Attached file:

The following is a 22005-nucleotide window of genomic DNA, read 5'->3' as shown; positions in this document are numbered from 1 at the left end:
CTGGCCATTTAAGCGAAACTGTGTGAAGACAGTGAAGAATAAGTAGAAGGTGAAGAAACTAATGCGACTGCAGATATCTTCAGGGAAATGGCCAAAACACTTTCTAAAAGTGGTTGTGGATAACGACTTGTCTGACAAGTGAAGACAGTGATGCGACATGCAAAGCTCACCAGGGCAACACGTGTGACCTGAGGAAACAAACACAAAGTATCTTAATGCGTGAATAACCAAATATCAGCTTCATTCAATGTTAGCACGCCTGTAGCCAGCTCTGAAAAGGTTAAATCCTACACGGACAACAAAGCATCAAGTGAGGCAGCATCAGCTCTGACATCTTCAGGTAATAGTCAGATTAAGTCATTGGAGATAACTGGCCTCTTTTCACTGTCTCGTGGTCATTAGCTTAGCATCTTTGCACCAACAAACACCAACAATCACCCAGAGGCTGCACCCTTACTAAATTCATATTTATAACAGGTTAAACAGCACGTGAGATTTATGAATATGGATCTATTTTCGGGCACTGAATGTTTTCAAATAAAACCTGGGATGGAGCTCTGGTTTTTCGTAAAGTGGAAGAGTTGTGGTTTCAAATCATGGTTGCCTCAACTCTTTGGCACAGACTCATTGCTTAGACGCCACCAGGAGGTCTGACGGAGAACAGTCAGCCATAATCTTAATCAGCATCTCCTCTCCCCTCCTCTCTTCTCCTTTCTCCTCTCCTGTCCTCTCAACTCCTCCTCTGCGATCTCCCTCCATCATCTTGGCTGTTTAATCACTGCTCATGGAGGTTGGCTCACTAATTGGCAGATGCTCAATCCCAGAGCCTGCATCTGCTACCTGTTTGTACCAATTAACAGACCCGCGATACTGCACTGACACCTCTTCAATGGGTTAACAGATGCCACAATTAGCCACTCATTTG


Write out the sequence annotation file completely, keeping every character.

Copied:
The following is a 22005-nucleotide window of genomic DNA, read 5'->3' as shown; positions in this document are numbered from 1 at the left end:
CTGGCCATTTAAGCGAAACTGTGTGAAGACAGTGAAGAATAAGTAGAAGGTGAAGAAACTAATGCGACTGCAGATATCTTCAGGGAAATGGCCAAAACACTTTCTAAAAGTGGTTGTGGATAACGACTTGTCTGACAAGTGAAGACAGTGATGCGACATGCAAAGCTCACCAGGGCAACACGTGTGACCTGAGGAAACAAACACAAAGTATCTTAATGCGTGAATAACCAAATATCAGCTTCATTCAATGTTAGCACGCCTGTAGCCAGCTCTGAAAAGGTTAAATCCTACACGGACAACAAAGCATCAAGTGAGGCAGCATCAGCTCTGACATCTTCAGGTAATAGTCAGATTAAGTCATTGGAGATAACTGGCCTCTTTTCACTGTCTCGTGGTCATTAGCTTAGCATCTTTGCACCAACAAACACCAACAATCACCCAGAGGCTGCACCCTTACTAAATTCATATTTATAACAGGTTAAACAGCACGTGAGATTTATGAATATGGATCTATTTTCGGGCACTGAATGTTTTCAAATAAAACCTGGGATGGAGCTCTGGTTTTTCGTAAAGTGGAAGAGTTGTGGTTTCAAATCATGGTTGCCTCAACTCTTTGGCACAGACTCATTGCTTAGACGCCACCAGGAGGTCTGACGGAGAACAGTCAGCCATAATCTTAATCAGCATCTCCTCTCCCCTCCTCTCTTCTCCTTTCTCCTCTCCTGTCCTCTCAACTCCTCCTCTGCGATCTCCCTCCATCATCTTGGCTGTTTAATCACTGCTCATGGAGGTTGGCTCACTAATTGGCAGATGCTCAATCCCAGAGCCTGCATCTGCTACCTGTTTGTACCAATTAACAGACCCGCGATACTGCACTGACACCTCTTCAATGGGTTAACAGATGCCACAATTAGCCACTCATTTG